Alex Kane writes in Irish Times 'Unionism has itself to blame the the rise of nationalist elites‘ (1 February 2022) with regards the intellectual vacuum in Unionism, this should be extended to all politics in Northern Ireland.
There are many reasons for this, to list but a few: with the de-industrialisation of Ulster, there has been a consequent brain drain. and ongoing ‘ghetto-ising’ of politics pursuant to the Belfast Agreement. Now, more than ever, tribal politics, rules and thinking has become redundant. It is too easy for all parties here to simply bang a big sectarian drum, there is no encouragement to do anything else.
Currently, there is no political party attempting to explain why their ideological goals should be preferred to the others, of what benefits would accrue to all or just a significant portion of the other community’s members.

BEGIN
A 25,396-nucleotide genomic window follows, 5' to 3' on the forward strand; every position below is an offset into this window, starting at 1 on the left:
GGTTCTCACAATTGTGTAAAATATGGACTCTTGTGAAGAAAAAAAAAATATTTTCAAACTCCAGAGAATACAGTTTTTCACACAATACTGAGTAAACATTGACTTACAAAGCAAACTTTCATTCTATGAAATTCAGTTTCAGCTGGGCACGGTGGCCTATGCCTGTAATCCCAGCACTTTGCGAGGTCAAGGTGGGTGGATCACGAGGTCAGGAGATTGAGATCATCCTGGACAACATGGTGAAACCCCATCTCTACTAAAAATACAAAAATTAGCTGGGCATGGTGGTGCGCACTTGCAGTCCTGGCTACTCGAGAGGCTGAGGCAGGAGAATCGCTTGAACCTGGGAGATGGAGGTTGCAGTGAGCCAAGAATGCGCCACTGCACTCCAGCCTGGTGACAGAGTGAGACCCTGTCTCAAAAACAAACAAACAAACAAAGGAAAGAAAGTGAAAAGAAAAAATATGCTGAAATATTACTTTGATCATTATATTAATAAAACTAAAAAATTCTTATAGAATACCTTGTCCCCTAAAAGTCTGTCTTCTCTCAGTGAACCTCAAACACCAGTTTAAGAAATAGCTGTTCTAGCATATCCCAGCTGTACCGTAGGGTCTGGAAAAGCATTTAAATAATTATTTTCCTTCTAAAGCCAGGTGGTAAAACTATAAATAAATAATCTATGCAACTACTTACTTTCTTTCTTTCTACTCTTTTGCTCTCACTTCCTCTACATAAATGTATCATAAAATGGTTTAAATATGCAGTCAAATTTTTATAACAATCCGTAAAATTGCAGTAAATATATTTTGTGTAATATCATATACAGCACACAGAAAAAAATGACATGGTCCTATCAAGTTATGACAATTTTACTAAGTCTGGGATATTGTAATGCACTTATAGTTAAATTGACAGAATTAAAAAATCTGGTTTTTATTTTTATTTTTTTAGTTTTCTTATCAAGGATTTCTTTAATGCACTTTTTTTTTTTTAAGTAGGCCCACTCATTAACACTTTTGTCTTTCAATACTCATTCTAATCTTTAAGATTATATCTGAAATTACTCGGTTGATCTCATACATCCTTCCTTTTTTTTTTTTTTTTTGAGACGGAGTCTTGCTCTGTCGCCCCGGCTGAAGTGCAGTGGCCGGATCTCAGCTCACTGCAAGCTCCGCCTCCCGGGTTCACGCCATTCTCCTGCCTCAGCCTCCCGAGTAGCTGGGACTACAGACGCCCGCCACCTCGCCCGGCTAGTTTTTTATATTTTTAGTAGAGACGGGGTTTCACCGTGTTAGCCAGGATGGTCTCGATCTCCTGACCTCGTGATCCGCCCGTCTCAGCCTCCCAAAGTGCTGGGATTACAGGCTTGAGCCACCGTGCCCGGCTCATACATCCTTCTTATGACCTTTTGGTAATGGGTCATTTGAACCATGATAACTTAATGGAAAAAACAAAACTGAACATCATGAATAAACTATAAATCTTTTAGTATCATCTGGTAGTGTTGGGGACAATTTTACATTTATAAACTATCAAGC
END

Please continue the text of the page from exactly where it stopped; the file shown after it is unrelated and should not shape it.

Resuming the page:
But such a politics requires intellectual thought and debate, not just from politicians but also from an electorate, able to stand up and argue in terms of real, rational and calculable interests that affect ordinary people.
Intellectual development has been replaced by populism. This is a shame since Ulster was the one part of Ireland that had an industrial revolution, was a centre of science and consistently returned a block of Liberal MPs to Parliament. Ulster was Ireland’s intellectual centre, reflected in it being the home of the ‘Father of the Scottish Enlightenment’ – Francis Hutcheson. The Francis Hutcheson Institute was established to recall that near forgotten intellectual heritage and to provide our politics with some intellectual input.